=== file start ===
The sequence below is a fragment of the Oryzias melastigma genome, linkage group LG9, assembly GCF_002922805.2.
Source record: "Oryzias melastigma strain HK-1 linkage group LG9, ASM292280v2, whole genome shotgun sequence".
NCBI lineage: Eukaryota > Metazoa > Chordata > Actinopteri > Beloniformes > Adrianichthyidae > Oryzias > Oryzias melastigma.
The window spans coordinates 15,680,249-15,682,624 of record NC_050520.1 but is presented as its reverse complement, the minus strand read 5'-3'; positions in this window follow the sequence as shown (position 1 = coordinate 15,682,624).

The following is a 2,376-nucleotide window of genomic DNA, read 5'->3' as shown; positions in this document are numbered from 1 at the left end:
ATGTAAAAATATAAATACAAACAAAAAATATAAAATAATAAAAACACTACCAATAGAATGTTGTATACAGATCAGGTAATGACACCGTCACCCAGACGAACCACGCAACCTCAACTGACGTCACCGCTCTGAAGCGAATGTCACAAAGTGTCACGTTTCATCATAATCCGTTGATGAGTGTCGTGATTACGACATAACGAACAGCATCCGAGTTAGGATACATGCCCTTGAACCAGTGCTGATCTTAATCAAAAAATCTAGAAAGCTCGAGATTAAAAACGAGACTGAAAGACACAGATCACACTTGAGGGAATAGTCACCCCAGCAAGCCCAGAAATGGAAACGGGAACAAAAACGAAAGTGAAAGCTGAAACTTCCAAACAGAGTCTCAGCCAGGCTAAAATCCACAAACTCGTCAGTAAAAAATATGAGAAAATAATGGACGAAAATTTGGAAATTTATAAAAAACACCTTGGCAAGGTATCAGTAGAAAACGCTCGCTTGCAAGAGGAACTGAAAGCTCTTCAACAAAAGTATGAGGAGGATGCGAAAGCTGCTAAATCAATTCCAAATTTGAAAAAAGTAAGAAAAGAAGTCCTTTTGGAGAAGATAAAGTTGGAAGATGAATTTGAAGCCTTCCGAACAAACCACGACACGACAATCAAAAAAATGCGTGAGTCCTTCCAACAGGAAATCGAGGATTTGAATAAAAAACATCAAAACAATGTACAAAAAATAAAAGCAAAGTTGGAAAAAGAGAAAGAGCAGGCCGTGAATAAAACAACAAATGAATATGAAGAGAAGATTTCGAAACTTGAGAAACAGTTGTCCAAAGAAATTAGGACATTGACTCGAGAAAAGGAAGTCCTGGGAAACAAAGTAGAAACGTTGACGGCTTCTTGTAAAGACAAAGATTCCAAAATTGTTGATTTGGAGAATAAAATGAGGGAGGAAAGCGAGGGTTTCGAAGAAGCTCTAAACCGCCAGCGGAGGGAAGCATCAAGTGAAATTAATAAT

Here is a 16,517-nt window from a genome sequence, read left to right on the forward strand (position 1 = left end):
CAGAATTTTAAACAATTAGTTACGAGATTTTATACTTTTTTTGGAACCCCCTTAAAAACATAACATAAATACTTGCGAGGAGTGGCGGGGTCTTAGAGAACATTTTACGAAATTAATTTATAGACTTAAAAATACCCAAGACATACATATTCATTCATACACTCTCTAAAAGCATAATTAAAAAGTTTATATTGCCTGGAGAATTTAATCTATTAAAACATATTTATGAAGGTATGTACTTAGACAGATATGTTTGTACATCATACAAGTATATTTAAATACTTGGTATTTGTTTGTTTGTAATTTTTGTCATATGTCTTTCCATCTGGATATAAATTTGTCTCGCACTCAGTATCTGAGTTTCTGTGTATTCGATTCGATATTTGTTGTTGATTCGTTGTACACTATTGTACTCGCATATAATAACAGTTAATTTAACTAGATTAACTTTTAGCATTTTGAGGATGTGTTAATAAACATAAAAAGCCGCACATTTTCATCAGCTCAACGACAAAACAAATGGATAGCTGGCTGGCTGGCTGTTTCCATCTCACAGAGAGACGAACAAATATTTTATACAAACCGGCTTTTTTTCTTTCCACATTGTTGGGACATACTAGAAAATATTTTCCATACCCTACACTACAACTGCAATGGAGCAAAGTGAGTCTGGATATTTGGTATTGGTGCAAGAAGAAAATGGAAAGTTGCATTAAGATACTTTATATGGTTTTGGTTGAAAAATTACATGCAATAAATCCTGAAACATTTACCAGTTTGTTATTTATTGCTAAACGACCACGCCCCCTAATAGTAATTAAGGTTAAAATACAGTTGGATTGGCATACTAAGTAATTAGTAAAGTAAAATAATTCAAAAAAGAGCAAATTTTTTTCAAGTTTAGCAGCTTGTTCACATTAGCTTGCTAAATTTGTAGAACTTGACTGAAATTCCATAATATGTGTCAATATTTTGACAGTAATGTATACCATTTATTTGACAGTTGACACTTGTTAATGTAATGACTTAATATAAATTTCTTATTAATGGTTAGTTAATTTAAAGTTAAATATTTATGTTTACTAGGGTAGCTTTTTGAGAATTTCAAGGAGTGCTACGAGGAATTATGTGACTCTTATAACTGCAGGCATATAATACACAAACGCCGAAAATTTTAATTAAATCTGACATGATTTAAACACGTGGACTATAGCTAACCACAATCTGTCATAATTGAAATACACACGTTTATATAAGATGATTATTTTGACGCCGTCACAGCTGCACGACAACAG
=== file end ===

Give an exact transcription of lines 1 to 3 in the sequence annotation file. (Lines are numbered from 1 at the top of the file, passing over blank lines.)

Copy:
The sequence below is a fragment of the Oryzias melastigma genome, linkage group LG9, assembly GCF_002922805.2.
Source record: "Oryzias melastigma strain HK-1 linkage group LG9, ASM292280v2, whole genome shotgun sequence".
NCBI lineage: Eukaryota > Metazoa > Chordata > Actinopteri > Beloniformes > Adrianichthyidae > Oryzias > Oryzias melastigma.